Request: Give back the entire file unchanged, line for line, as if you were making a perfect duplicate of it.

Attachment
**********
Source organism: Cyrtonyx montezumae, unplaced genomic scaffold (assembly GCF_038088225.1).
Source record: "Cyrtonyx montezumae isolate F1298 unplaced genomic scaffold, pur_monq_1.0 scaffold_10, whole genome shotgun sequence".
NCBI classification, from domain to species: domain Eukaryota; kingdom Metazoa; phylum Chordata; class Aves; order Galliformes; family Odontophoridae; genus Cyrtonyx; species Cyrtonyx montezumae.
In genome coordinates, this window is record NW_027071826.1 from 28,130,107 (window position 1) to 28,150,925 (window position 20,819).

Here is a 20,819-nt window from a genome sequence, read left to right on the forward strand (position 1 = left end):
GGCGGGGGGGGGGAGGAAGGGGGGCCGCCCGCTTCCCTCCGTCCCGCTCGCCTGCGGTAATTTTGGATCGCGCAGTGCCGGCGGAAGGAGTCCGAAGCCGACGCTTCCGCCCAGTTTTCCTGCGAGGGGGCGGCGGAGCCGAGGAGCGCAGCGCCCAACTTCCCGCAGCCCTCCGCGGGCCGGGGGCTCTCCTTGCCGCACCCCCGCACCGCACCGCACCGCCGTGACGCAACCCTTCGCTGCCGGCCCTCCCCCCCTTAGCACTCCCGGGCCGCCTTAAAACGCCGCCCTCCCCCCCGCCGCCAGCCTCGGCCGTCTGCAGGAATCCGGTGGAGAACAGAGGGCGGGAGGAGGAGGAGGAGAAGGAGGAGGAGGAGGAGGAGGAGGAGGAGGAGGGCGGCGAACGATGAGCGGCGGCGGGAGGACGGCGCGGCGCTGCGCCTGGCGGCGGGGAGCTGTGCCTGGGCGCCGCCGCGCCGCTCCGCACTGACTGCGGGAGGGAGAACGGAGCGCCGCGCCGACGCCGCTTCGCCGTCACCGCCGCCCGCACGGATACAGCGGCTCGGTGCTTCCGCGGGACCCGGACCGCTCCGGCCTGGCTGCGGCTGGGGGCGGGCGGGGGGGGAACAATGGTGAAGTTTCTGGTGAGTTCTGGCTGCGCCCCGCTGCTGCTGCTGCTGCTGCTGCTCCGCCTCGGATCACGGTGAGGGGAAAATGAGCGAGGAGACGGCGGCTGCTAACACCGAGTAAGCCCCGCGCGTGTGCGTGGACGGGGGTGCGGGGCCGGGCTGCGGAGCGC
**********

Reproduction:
Source organism: Cyrtonyx montezumae, unplaced genomic scaffold (assembly GCF_038088225.1).
Source record: "Cyrtonyx montezumae isolate F1298 unplaced genomic scaffold, pur_monq_1.0 scaffold_10, whole genome shotgun sequence".
NCBI classification, from domain to species: domain Eukaryota; kingdom Metazoa; phylum Chordata; class Aves; order Galliformes; family Odontophoridae; genus Cyrtonyx; species Cyrtonyx montezumae.
In genome coordinates, this window is record NW_027071826.1 from 28,130,107 (window position 1) to 28,150,925 (window position 20,819).

Here is a 20,819-nt window from a genome sequence, read left to right on the forward strand (position 1 = left end):
GGCGGGGGGGGGGAGGAAGGGGGGCCGCCCGCTTCCCTCCGTCCCGCTCGCCTGCGGTAATTTTGGATCGCGCAGTGCCGGCGGAAGGAGTCCGAAGCCGACGCTTCCGCCCAGTTTTCCTGCGAGGGGGCGGCGGAGCCGAGGAGCGCAGCGCCCAACTTCCCGCAGCCCTCCGCGGGCCGGGGGCTCTCCTTGCCGCACCCCCGCACCGCACCGCACCGCCGTGACGCAACCCTTCGCTGCCGGCCCTCCCCCCCTTAGCACTCCCGGGCCGCCTTAAAACGCCGCCCTCCCCCCCGCCGCCAGCCTCGGCCGTCTGCAGGAATCCGGTGGAGAACAGAGGGCGGGAGGAGGAGGAGGAGAAGGAGGAGGAGGAGGAGGAGGAGGAGGAGGAGGGCGGCGAACGATGAGCGGCGGCGGGAGGACGGCGCGGCGCTGCGCCTGGCGGCGGGGAGCTGTGCCTGGGCGCCGCCGCGCCGCTCCGCACTGACTGCGGGAGGGAGAACGGAGCGCCGCGCCGACGCCGCTTCGCCGTCACCGCCGCCCGCACGGATACAGCGGCTCGGTGCTTCCGCGGGACCCGGACCGCTCCGGCCTGGCTGCGGCTGGGGGCGGGCGGGGGGGGAACAATGGTGAAGTTTCTGGTGAGTTCTGGCTGCGCCCCGCTGCTGCTGCTGCTGCTGCTGCTCCGCCTCGGATCACGGTGAGGGGAAAATGAGCGAGGAGACGGCGGCTGCTAACACCGAGTAAGCCCCGCGCGTGTGCGTGGACGGGGGTGCGGGGCCGGGCTGCGGAGCGC